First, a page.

Kamo lock Todd Scotland makes a break down the midfield channel but couldn’t help his side topple Mid Northern in the Premier rugby final on Saturday. Photo / Tania Whyte
Semenoff Stadium turned into a sea of red as the kings of Northland club rugby proved for the second year running that they could slug it out with the best and win, no matter the venue.
Mid Northern’s Premier side upped the ante in the second half for a well-deserved 26-12 victory over Kamo to lock away the trophy for another year. Mid Northern also won Division 1, beating the Western Sharks 34-24 and laying the marker for their premier side on an overcast but pleasant afternoon of running rugby on Saturday.
The men from Hukerenui lived up to their favourites tag and there wasn’t the rub of the green or a controversial refereeing call that separated both sides at the end of the Premier final in front of a packed grandstand.
“We had a rocky start to the season, we didn’t get up, and lost a few games but to claw our way back and get the job done was massive,” Mid Northern skipper Allan Craig reacted after the final hooter. “These guys beat us in the round robin so we knew it would be a challenge but we also knew it was within us.
“We had to play in the right parts of the field. We backed ourselves, we knew we were a good team, we were better than them.”
A core bunch of players had been together for the past three or four years, he said, which meant the side was getting stronger every year. To also have Super Rugby Pacific players Chris Apoua and Rob Rush running out for the team had been a massive boost.
A dejected Kamo captain Mason Hohaia said that, despite the loss, he was immensely proud of his team despite a season in which they didn’t have a coach at one stage.
“Full credit to Mid Northern… a strong pack, they pressured us at lineout time. We started to get something going at the end but it was too little, too late,” Hohaia said.
“The penalty count was a bit shocking and didn’t go our way, and that’s a credit to them pressuring us. We had an attacking game but just couldn’t get a flow.”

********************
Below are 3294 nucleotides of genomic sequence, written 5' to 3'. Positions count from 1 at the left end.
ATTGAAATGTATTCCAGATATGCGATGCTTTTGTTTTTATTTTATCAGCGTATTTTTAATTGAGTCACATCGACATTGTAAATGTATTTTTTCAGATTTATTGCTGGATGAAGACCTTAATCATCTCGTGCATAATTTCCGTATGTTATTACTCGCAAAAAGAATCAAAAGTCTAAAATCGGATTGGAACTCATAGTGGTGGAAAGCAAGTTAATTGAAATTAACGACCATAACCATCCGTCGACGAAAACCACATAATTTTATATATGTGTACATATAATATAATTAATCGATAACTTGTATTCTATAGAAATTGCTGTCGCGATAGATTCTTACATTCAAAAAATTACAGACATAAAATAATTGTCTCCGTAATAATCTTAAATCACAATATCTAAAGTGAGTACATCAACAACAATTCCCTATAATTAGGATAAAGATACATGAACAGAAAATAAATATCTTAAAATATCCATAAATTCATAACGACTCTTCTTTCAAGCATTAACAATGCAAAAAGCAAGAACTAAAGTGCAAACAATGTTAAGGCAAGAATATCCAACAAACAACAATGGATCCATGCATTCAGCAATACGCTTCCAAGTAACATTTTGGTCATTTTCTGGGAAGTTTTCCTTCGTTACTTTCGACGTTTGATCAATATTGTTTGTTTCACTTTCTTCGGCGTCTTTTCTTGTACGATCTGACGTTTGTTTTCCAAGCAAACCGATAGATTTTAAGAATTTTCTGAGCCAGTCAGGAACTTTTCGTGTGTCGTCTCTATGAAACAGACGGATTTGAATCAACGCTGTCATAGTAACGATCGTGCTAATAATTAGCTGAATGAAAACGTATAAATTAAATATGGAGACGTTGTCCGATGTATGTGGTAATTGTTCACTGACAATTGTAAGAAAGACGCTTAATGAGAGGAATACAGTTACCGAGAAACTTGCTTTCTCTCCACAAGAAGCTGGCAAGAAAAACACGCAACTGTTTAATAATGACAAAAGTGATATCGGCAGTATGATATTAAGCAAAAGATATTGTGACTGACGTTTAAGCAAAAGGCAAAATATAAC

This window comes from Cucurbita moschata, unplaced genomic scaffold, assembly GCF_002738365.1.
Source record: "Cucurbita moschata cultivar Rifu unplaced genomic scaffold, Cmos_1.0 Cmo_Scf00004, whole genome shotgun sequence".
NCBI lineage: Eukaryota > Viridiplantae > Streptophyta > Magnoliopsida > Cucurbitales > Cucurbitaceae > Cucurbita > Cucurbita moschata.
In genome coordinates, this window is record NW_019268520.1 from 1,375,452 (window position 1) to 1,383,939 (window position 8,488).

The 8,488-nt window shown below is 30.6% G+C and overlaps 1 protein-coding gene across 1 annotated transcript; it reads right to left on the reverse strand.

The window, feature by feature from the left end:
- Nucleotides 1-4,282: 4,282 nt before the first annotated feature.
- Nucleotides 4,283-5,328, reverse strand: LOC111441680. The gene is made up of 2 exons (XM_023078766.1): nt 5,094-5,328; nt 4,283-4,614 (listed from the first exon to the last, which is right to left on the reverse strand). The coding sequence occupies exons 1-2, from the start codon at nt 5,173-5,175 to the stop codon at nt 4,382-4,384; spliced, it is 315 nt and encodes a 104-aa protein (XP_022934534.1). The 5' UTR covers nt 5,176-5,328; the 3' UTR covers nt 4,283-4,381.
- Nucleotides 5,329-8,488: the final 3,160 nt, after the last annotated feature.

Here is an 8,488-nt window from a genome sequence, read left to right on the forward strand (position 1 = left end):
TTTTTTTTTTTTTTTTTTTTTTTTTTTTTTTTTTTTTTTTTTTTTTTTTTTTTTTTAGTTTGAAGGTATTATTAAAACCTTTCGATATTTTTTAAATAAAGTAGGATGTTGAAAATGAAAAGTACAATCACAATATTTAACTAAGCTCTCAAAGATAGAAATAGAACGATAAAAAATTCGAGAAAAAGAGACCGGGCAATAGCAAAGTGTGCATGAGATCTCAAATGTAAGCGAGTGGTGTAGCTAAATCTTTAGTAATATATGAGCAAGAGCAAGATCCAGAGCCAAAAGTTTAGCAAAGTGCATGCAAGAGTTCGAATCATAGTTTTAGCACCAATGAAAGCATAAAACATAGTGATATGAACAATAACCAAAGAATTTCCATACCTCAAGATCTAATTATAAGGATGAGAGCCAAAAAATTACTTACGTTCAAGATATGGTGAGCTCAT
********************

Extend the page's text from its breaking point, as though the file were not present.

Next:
Hohaia said a quick try by Mid Northern after halftime was a sucker punch.
Mid Northern got off the blocks quicker through prop Apoua, who dived over in just the fourth minute after a lineout. Jordan Olsen fielded a Kamo overthrow inside the Mid Northern half before fullback Brodie Rush’s weaving run down the left flank took play inside the Kamo 22.
Mid Northern adopted a similar strategy in the second half, scoring early to get the scoreboard ticking along. A chip ahead caught the Kamo defence napping and Craig burrowed his way over the line in the opening minute.
Kamo began hitting their straps in the third quarter but couldn’t build enough pressure to mount a decent comeback. Hohaia, big brother Blake Hohaia, first five Graham Nikau and fullback Pisi Leilua tried all the tricks to prise open the Mid Northern defence but with little success.
The speed of the Mid Northern recycle at the breakdown should have seen their backs cut Kamo to pieces and bully their way through, but the pace of the game meant mistakes were inevitable.
Apoua, the Northland Taniwha and Moana Pasifika prop, was one angry man and seemed to hate any legs that moved. He took it as a personal affront if someone didn’t have a go at him.
Apoua carried the ball hard and didn’t see Kamo defenders hanging off him as a good reason to stop running.
He turned into a wrecking ball, so much so that a sudden rush of blood to the head saw him join an off-the-ball fracas just before halftime that prompted a warning from referee Nathan Chestnut.
All credit to Kamo, given the way they scrambled in defence for the most part and even managed to dot down through first five Nikau Graham, who latched on to a clever grubber kick on the inside by wing Jayden Leaupepe in the first spell.
They showed grit and determination to foil several Mid Northern attacks from close range in the opening stanza and were not daunted by the depth the opposition had across the park.
Heading into halftime with the score 13-5 in favour of Mid Northern, Kamo had to show more depth in their attack and cut out unforced errors.
Since up to 60 per cent of the game is unstructured, teams that are slow to take advantage of opportunities when they arise often find themselves on the wrong side of the scoreboard. Especially against sides like Mid Northern, who are masters at making fools of sides that show up half-cocked.
Kamo were not half-cocked but failed to replicate in the second half what they did before the break. Nikau’s kick for touch failed to find a mark that could have set up an ideal platform for a rolling maul, then Leilua handed Mid Northern a throw-in after fumbling a high kick midway in the Kamo half.
Mid Northern were far from perfect but they didn’t appear to have too much trouble in getting the job done. The way they used the ball made all the difference in the end.
The focus now shifts to the Bunnings Warehouse NPC, which starts in two weeks. Northland host Canterbury at Semenoff Stadium on August 5 and Taranaki four days later.